Restaurant Review: Pizza Pilgrims, Covent Garden – The London Economic

Restaurant Review: Pizza Pilgrims, Covent Garden

Landing a serious job in London is a cause for celebration for most twenty-somethings, but for Pizza Pilgrims founders James Elliot and brother Thom, it was a cause for great concern.

In 2011, faced with the prospect of a 9-5 office desk existence and a life working for ‘the man’ with mortgage obligations, 2.5 children and the rest the brothers drew up courage of the Dutch variety and embarked on a pilgrimage to Italy to discover the true art of pizza making.

Pizza Pilgrims

Six weeks later they returned to the UK and installed a traditional stone oven in the iconic ‘Pilgrims’ van and set up stall on Berwick Street in Soho, a stone’s throw away from Dean Street where the boys set up their first shop. Today they boast permanent residence in Kingly Street in Carnaby, Exmouth Market, the Swingers crazy golf complex and, most lately, in the heart of theatre land on Garrick Street in Covent Garden.

Amidst a raft of competition from innovative eateries including many that are ruffling feathers in the same space – Homeslice, Franco Manca, Fire & Stone et al – the first question that springs to mind as you step through the bold green shop front and in to the café-style restaurant is, what makes these guys stand out from the crowd?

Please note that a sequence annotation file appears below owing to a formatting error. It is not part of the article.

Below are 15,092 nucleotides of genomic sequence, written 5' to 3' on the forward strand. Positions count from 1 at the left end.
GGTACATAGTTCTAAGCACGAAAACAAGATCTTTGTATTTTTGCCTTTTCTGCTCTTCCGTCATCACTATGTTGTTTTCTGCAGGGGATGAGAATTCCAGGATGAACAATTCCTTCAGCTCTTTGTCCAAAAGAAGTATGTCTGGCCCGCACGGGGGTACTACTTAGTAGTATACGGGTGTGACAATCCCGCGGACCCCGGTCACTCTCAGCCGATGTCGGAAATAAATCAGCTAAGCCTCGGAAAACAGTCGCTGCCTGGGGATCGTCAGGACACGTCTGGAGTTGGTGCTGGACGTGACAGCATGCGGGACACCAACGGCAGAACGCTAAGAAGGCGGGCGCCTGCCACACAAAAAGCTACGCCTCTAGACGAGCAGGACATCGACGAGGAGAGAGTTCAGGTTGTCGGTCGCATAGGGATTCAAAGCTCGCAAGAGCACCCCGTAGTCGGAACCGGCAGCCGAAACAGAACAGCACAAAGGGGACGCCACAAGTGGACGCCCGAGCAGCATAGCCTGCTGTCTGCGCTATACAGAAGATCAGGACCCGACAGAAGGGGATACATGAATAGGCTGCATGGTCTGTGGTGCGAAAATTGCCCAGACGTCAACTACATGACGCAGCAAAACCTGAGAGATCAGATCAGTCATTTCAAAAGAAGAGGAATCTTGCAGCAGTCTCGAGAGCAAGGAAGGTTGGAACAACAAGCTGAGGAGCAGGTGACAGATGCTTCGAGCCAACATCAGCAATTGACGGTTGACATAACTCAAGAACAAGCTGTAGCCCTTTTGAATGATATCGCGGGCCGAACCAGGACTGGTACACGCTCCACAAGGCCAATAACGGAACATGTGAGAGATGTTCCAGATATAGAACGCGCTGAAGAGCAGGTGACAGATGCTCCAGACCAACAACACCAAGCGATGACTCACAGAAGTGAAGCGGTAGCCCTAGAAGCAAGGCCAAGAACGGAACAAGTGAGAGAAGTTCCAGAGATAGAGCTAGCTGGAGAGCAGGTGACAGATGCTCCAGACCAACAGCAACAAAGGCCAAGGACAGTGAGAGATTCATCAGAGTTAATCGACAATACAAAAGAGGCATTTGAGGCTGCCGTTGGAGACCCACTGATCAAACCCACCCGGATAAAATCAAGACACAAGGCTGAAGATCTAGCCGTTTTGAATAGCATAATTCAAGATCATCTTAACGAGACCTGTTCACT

In a word, it’s their dough. With big bags of flour littering the floor and cases of olive oil in sight it is immediately evident that the pilgrims were exposed to the secret art on their travels. The tearable, spongy dough is a far cry from the rigid bases found in most pizzerias, with wood-burned air pockets spotted around the tanned crust like a jaguar’s skin.

The toppings complement this doughy perfection nicely with a range of white and tomato bases. We tried a mixture of the two opting for Margherita with Neapolitan black pepper salami and White pizza with fresh fennel sausage, chilli, wild broccoli, parmesan, basil and olive oil. We teared and shared and hummed noises of approval as a great range of flavours came to the fore. The salami pizza was the safe option, but given the choice again I think we would have probably ventured more into the murky world of the smoked Napoli or perhaps portobello mushroom and truffle.

But there’s no bad choices on the menu. Indeed, the pizza that really demonstrates the Pilgrim’s USP is the cheese-free Marinara consisting simply of an oregano, garlic and basil-infused tomato sauce smothered across a pizza base. The pizza foundations in all its simplicity, but if you’ve got it, flaunt it!

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